How does this compare to Generations X and Y?
Gen Z are the social butterflies which did not have to start off as caterpillars. They were born in the digital era, they take its existence for granted rather than in awe of its invention.
Gen X and Y are not so far apart, other than in what they witnessed socially, culturally and politically. Neither of them was old enough (or born enough!) to witness the first landing on the moon. They share an experience of the physical world, from shopping to sending mail, from ordering a takeaway to going to a place of work each day, from experiencing media disconnected time to having to plan ahead and record that favorite program on TV that only comes around once a week at 9pm on Tuesdays. Of course, Gen Y, Millennials, have had less experience of “life before digital”, and each use technology in ways adapted to their particular needs, but they are more closely aligned than any previous generations before them. It was Gen X kids who were assigned the label “kidults” and “ladettes”.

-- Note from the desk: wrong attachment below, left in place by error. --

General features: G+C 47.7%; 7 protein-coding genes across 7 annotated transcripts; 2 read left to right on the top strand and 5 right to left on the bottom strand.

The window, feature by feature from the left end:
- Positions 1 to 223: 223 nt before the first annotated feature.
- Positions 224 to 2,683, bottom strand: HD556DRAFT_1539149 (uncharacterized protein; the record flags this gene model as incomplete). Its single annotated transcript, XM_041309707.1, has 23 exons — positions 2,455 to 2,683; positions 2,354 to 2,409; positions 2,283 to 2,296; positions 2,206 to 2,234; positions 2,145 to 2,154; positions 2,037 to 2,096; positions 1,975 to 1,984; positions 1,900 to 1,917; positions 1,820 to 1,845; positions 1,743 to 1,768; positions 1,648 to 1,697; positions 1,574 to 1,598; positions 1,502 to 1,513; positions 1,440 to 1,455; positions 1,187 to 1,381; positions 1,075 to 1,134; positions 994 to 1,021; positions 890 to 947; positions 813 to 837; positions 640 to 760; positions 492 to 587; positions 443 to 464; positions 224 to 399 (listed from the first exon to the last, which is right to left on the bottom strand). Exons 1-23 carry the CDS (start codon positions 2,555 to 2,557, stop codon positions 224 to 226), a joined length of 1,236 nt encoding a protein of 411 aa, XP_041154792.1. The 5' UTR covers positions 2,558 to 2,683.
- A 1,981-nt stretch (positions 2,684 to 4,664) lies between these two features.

What distribution channels have gained in importance and which ones have waned due to Generation Z’s consumer approach?
It is not Gen Z which is shaping distribution channels. It is Gen X and Millennials who have caused the biggest upheaval in retail and consumer behavior, from the earliest mass adopters of online shopping, pre-natal and new parents of the early 2,000’s.
What sectors have already been upended by this shift from both consumers and advertisers/companies?
Toys, and apparel retail are maybe the most affected, big giant like toys’r us disappearing from the market with amazon taking a big slice of his pie, or New online realities like Yoox net a porter becoming one of the world’s biggest player ( 2,1 billion euro rev) are the evidences of this changes of behaviors.
It seems that influencers today create their own brand ecosystems. How does this work?
This is a completely new world that has not stabilized yet, which makes rules quite mutant, some have been already able to build their own brand thanks to social media, thanks to behaviors, statements, overexposure of their private life, increasing through social media the base of their followers, starting to license Themselves as a brand. The consumers buy what the influencer buys, but the equation” I have a million follower, I’m able to sell million products” is still far to come.
Bild: Philippe Guinaudeau © privat